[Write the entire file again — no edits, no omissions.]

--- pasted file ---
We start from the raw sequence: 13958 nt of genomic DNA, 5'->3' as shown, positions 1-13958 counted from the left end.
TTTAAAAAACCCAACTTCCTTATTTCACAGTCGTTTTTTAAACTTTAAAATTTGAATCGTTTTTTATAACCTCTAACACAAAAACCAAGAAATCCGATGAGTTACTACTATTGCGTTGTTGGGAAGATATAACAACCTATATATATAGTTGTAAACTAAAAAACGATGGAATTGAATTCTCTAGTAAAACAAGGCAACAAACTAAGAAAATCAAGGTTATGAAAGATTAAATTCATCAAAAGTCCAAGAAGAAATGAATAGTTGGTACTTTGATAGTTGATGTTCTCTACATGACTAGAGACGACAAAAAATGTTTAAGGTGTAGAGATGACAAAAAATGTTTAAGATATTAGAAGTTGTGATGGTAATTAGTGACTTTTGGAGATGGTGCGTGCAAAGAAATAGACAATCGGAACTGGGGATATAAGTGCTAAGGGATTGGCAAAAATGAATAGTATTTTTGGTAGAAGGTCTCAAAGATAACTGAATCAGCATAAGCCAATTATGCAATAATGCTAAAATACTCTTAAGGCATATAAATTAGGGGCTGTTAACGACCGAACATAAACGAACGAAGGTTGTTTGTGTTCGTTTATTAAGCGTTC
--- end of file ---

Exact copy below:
We start from the raw sequence: 13958 nt of genomic DNA, 5'->3' as shown, positions 1-13958 counted from the left end.
TTTAAAAAACCCAACTTCCTTATTTCACAGTCGTTTTTTAAACTTTAAAATTTGAATCGTTTTTTATAACCTCTAACACAAAAACCAAGAAATCCGATGAGTTACTACTATTGCGTTGTTGGGAAGATATAACAACCTATATATATAGTTGTAAACTAAAAAACGATGGAATTGAATTCTCTAGTAAAACAAGGCAACAAACTAAGAAAATCAAGGTTATGAAAGATTAAATTCATCAAAAGTCCAAGAAGAAATGAATAGTTGGTACTTTGATAGTTGATGTTCTCTACATGACTAGAGACGACAAAAAATGTTTAAGGTGTAGAGATGACAAAAAATGTTTAAGATATTAGAAGTTGTGATGGTAATTAGTGACTTTTGGAGATGGTGCGTGCAAAGAAATAGACAATCGGAACTGGGGATATAAGTGCTAAGGGATTGGCAAAAATGAATAGTATTTTTGGTAGAAGGTCTCAAAGATAACTGAATCAGCATAAGCCAATTATGCAATAATGCTAAAATACTCTTAAGGCATATAAATTAGGGGCTGTTAACGACCGAACATAAACGAACGAAGGTTGTTTGTGTTCGTTTATTAAGCGTTC